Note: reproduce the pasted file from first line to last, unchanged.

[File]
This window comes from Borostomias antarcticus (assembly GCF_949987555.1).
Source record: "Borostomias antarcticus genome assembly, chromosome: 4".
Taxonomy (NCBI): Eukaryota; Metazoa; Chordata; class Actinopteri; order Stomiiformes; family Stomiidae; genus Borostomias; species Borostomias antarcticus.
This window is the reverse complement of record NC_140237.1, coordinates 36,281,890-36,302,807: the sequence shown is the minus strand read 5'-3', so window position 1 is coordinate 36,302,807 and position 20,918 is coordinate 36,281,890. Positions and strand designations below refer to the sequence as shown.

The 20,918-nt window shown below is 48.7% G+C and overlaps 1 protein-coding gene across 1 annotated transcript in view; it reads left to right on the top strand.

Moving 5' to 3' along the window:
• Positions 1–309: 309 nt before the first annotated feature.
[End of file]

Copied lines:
This window comes from Borostomias antarcticus (assembly GCF_949987555.1).
Source record: "Borostomias antarcticus genome assembly, chromosome: 4".
Taxonomy (NCBI): Eukaryota; Metazoa; Chordata; class Actinopteri; order Stomiiformes; family Stomiidae; genus Borostomias; species Borostomias antarcticus.
This window is the reverse complement of record NC_140237.1, coordinates 36,281,890-36,302,807: the sequence shown is the minus strand read 5'-3', so window position 1 is coordinate 36,302,807 and position 20,918 is coordinate 36,281,890. Positions and strand designations below refer to the sequence as shown.

The 20,918-nt window shown below is 48.7% G+C and overlaps 1 protein-coding gene across 1 annotated transcript in view; it reads left to right on the top strand.

Moving 5' to 3' along the window:
• Positions 1–309: 309 nt before the first annotated feature.